• Lakeshore shrubs

    • Propagated from twig cuttings
      • Taken in spring
      • Before leaving
    • Examples
      • Willows
      • Red-osier dogwood


  • Portions of the root system without stems and leaves

  • Purchase fewer plants with larger sizes

  • Clean of seed and plant fragments

    • So as not to introduce invasive species

Planting Costs

  • Wildflower and grass plugs 6-12 plants

    • $1 a plant
  • Woody bare-root plant in spring

    • $8 per shrub and trees
  • Wet-meadow seed mix

    • $40 per 1000ft²
    • Small live plants -- $600 per 1000ft²
  • Prairie kits

    • $225 per 1000ft²
  • Prairie grasses and wildflowers large areas

    • $1700 to $10,000 per acre

Site Preparation

  • Eliminate invasive weeds

    • Reed canary grass, purple loosestrife, crown vetch, and common buckthorn
      • Takes time and persistence

Site Preparation

  • Eliminate turf

    • Organic herbicides – scythe or superfast weed killer
      • Require permit from DEQ to apple herbicide
      • 10 to 14 days for sod to die
      • Spot spray for at least to 2 day before planting
    • Remove sod with gas-powered sod cutter
      • Labor intensive
    • Smother lawn
      • black polyethylene plastic, old carpet shower curtains, or layer of newspaper or cardboard
      • Takes all growing season – 5 to 6 months

Site Preparation

  • Soil preparation

    • Live plants
      • Elimination sod and invasive plant for
      • Nothing else for native plants

Planting Tips

  • Keep planting affordable

    • Divide master plan into small sections and plant over 5 to 6 year period
  • Plant emergent and floating plants in the spring-when water levels are low

  • Label plants

  • Cut a thin slice into root mass to simulate growth

  • Soak containerized plants before taking them out to plant

  • Installing

    • Wide but not deep hole
    • Create a mound of soil
  • Dig wide enough to speed roots

Planting Tips

  • Bare-roots

    • Wash roots
    • Plant before they leaf out and temp. moderate
    • Cover with damp straw, compost, soil or wet burlap
  • Avoid burying plants too deep or to shallow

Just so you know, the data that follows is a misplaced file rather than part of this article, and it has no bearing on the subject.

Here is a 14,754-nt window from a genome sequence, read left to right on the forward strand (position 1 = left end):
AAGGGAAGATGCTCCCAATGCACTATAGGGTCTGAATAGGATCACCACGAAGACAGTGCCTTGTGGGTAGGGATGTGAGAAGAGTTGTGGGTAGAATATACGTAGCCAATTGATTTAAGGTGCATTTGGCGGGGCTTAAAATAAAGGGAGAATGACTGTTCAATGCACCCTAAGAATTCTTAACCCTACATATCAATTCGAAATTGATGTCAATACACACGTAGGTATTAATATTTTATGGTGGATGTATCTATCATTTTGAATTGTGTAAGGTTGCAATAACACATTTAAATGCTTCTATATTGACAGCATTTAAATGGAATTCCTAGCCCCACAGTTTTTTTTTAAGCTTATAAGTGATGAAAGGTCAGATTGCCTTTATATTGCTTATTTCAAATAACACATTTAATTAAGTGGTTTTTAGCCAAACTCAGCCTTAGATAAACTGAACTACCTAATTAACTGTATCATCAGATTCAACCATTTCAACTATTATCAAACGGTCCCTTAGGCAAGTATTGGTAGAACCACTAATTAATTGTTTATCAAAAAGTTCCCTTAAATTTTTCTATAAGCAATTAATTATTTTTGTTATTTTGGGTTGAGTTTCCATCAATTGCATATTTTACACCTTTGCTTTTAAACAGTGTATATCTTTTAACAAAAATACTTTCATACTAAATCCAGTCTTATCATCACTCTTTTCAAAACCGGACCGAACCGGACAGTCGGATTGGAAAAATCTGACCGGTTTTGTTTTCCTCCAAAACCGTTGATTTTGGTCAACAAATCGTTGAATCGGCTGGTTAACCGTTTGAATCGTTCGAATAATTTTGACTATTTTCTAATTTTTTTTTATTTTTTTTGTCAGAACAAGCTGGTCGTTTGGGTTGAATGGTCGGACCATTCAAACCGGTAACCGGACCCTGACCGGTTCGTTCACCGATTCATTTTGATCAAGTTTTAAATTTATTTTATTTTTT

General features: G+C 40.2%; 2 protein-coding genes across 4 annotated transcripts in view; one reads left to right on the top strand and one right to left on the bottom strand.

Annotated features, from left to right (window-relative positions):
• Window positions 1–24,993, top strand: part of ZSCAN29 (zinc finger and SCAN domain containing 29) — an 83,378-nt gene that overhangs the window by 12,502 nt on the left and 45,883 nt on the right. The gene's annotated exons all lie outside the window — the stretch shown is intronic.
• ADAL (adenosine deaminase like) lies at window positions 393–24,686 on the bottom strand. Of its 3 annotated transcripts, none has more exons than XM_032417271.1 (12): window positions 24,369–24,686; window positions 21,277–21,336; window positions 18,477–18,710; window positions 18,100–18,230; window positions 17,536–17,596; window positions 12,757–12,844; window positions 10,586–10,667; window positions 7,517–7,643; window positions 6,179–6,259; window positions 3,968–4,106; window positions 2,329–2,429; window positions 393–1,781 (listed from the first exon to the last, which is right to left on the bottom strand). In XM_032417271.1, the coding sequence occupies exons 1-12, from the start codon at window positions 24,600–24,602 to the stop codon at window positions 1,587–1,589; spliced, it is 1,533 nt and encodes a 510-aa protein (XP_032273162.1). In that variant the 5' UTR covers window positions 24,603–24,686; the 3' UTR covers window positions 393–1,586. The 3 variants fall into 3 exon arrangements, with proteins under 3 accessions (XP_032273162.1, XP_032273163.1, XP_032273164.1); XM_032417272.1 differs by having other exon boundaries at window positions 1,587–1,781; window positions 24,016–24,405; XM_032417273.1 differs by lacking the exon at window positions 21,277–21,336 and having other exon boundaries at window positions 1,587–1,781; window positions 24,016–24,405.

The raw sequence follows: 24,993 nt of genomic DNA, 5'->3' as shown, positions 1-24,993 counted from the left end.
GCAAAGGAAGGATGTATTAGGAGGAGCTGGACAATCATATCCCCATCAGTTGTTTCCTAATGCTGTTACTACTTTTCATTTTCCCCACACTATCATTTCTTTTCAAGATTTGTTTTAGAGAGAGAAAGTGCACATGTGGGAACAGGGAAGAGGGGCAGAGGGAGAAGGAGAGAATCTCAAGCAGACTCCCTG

• After planting water thoroughly

  • Planting in lake need to be anchored to prevent wash away

  • Exception to the rule of not adding soil amendments

    • Shady upland
      • 3 to 6 inches of compost or manure

Seeding Tips

  • Within 15ft of lakeshore do not seed use living plants – soil erosion

  • Above 15ft seed and use cover crop of rye, oats, or mixed seed

  • On shallow slopes and flat grades place a light application of straw – prevent erosion

  • Keep new seedings moist

  • Most perennial species are slow to establish – have patience

  • Planting are difficult to differ from weeds – learn to identify native plant seedlings

The “No Planting” Technique

  • Mowing and competition keep native plant from growing

    • Stop mowing up to lake shore
    • Above 15ft kill lawn with herbicide-next to native plants
      • Kill grass 5ft to 10ft at a time
        • Allowing for native plant to take over
  • This will not work in areas with invasive species

    • Buckthorn, reed canary grass, crown vetch, and smooth brome


  • Prevent soil erosion

  • Keeps weed from germinating

  • Holds in moisture


  • Maintaining Aquatic plants

  • Maintaining Onshore plantings

    • First season
    • Second season
    • Long term maintenance – 3 years and beyond
  • Replacement

Maintaining Aquatic Plants

  • The trick is getting them established not long-term maintenance

  • Secure plants

  • Replant and anchor if uprooted or washed away

  • Some species will come back on their own

Maintaining Onshore Plantings

  • First season

    • Benefit from supplemental watering
      • Need 1in of water per week
    • Keep weeds out
      • Once every two weeks